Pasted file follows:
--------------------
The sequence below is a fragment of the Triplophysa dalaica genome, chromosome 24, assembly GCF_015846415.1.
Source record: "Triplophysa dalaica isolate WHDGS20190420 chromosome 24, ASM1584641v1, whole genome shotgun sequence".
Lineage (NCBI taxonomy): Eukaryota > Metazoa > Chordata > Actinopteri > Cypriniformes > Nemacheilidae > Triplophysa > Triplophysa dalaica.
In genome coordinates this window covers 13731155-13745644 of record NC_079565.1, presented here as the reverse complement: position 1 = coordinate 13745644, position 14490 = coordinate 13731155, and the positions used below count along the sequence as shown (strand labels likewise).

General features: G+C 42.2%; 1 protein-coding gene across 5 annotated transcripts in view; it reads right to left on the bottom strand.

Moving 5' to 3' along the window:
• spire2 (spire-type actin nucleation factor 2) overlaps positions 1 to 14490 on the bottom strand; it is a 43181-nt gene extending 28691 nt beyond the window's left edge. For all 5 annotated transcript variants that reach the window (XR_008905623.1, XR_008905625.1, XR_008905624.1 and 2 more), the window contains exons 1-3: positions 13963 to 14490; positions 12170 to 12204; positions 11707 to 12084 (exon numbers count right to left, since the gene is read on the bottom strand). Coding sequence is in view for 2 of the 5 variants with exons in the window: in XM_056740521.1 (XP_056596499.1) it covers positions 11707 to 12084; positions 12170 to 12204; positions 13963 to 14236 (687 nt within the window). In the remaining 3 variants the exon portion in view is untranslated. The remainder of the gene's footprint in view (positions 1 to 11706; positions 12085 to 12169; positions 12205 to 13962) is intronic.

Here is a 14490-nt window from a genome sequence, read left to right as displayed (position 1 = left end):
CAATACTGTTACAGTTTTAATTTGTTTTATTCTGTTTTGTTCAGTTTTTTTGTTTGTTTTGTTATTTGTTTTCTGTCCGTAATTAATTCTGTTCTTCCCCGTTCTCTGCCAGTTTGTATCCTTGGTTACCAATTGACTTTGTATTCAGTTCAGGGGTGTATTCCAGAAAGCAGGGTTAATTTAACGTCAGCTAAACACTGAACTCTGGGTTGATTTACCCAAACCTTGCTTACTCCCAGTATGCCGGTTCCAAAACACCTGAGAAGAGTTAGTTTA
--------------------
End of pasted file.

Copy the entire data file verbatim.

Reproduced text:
The sequence below is a fragment of the Triplophysa dalaica genome, chromosome 24, assembly GCF_015846415.1.
Source record: "Triplophysa dalaica isolate WHDGS20190420 chromosome 24, ASM1584641v1, whole genome shotgun sequence".
Lineage (NCBI taxonomy): Eukaryota > Metazoa > Chordata > Actinopteri > Cypriniformes > Nemacheilidae > Triplophysa > Triplophysa dalaica.
In genome coordinates this window covers 13731155-13745644 of record NC_079565.1, presented here as the reverse complement: position 1 = coordinate 13745644, position 14490 = coordinate 13731155, and the positions used below count along the sequence as shown (strand labels likewise).

General features: G+C 42.2%; 1 protein-coding gene across 5 annotated transcripts in view; it reads right to left on the bottom strand.

Moving 5' to 3' along the window:
• spire2 (spire-type actin nucleation factor 2) overlaps positions 1 to 14490 on the bottom strand; it is a 43181-nt gene extending 28691 nt beyond the window's left edge. For all 5 annotated transcript variants that reach the window (XR_008905623.1, XR_008905625.1, XR_008905624.1 and 2 more), the window contains exons 1-3: positions 13963 to 14490; positions 12170 to 12204; positions 11707 to 12084 (exon numbers count right to left, since the gene is read on the bottom strand). Coding sequence is in view for 2 of the 5 variants with exons in the window: in XM_056740521.1 (XP_056596499.1) it covers positions 11707 to 12084; positions 12170 to 12204; positions 13963 to 14236 (687 nt within the window). In the remaining 3 variants the exon portion in view is untranslated. The remainder of the gene's footprint in view (positions 1 to 11706; positions 12085 to 12169; positions 12205 to 13962) is intronic.

Here is a 14490-nt window from a genome sequence, read left to right as displayed (position 1 = left end):
CAATACTGTTACAGTTTTAATTTGTTTTATTCTGTTTTGTTCAGTTTTTTTGTTTGTTTTGTTATTTGTTTTCTGTCCGTAATTAATTCTGTTCTTCCCCGTTCTCTGCCAGTTTGTATCCTTGGTTACCAATTGACTTTGTATTCAGTTCAGGGGTGTATTCCAGAAAGCAGGGTTAATTTAACGTCAGCTAAACACTGAACTCTGGGTTGATTTACCCAAACCTTGCTTACTCCCAGTATGCCGGTTCCAAAACACCTGAGAAGAGTTAGTTTA